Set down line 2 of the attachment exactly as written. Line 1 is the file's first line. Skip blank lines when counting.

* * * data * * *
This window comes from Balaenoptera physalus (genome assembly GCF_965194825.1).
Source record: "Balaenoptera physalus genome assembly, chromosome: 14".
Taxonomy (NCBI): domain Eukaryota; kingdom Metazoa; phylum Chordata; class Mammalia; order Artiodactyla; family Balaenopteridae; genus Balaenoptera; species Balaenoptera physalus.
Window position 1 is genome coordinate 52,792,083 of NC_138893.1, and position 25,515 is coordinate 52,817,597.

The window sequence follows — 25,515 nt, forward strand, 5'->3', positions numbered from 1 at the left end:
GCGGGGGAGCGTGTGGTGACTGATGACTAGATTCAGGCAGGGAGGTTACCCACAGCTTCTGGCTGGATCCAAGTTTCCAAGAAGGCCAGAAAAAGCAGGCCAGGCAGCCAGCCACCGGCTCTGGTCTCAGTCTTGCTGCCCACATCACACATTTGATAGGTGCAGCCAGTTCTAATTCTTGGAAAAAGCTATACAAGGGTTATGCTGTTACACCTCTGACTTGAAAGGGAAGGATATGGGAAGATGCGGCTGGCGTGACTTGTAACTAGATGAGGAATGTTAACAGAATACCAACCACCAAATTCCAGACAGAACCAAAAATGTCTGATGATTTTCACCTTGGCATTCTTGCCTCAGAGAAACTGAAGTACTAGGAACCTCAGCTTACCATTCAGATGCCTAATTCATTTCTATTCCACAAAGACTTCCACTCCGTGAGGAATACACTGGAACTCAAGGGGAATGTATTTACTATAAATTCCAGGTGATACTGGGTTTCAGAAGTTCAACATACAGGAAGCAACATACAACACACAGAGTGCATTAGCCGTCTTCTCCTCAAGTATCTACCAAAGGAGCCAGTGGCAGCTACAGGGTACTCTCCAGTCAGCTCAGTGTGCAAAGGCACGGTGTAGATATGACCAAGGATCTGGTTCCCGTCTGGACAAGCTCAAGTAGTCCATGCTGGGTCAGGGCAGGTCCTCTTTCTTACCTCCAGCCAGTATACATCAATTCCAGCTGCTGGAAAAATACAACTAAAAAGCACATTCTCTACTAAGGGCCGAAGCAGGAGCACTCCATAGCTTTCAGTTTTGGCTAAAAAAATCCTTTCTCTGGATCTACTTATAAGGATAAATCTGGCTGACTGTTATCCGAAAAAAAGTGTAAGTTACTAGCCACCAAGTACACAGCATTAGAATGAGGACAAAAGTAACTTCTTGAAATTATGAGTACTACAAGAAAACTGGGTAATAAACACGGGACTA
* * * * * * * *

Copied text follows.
Source record: "Balaenoptera physalus genome assembly, chromosome: 14".